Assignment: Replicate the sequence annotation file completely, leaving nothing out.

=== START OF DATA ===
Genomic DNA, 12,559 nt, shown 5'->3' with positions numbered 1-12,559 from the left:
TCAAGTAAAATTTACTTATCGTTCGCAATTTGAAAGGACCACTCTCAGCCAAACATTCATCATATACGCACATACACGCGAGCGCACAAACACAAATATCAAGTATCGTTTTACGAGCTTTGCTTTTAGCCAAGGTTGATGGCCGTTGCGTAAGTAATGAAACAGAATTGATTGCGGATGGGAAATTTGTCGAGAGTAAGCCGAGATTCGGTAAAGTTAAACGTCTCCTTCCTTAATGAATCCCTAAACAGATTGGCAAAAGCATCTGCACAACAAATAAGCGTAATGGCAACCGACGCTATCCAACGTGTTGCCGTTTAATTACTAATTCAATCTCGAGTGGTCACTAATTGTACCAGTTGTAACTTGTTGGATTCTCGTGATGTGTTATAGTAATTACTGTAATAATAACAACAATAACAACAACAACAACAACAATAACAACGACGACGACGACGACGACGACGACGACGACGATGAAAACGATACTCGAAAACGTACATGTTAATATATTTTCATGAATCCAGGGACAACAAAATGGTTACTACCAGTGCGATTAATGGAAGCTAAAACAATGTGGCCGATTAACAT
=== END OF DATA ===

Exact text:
Genomic DNA, 12,559 nt, shown 5'->3' with positions numbered 1-12,559 from the left:
TCAAGTAAAATTTACTTATCGTTCGCAATTTGAAAGGACCACTCTCAGCCAAACATTCATCATATACGCACATACACGCGAGCGCACAAACACAAATATCAAGTATCGTTTTACGAGCTTTGCTTTTAGCCAAGGTTGATGGCCGTTGCGTAAGTAATGAAACAGAATTGATTGCGGATGGGAAATTTGTCGAGAGTAAGCCGAGATTCGGTAAAGTTAAACGTCTCCTTCCTTAATGAATCCCTAAACAGATTGGCAAAAGCATCTGCACAACAAATAAGCGTAATGGCAACCGACGCTATCCAACGTGTTGCCGTTTAATTACTAATTCAATCTCGAGTGGTCACTAATTGTACCAGTTGTAACTTGTTGGATTCTCGTGATGTGTTATAGTAATTACTGTAATAATAACAACAATAACAACAACAACAACAACAATAACAACGACGACGACGACGACGACGACGACGACGACGATGAAAACGATACTCGAAAACGTACATGTTAATATATTTTCATGAATCCAGGGACAACAAAATGGTTACTACCAGTGCGATTAATGGAAGCTAAAACAATGTGGCCGATTAACAT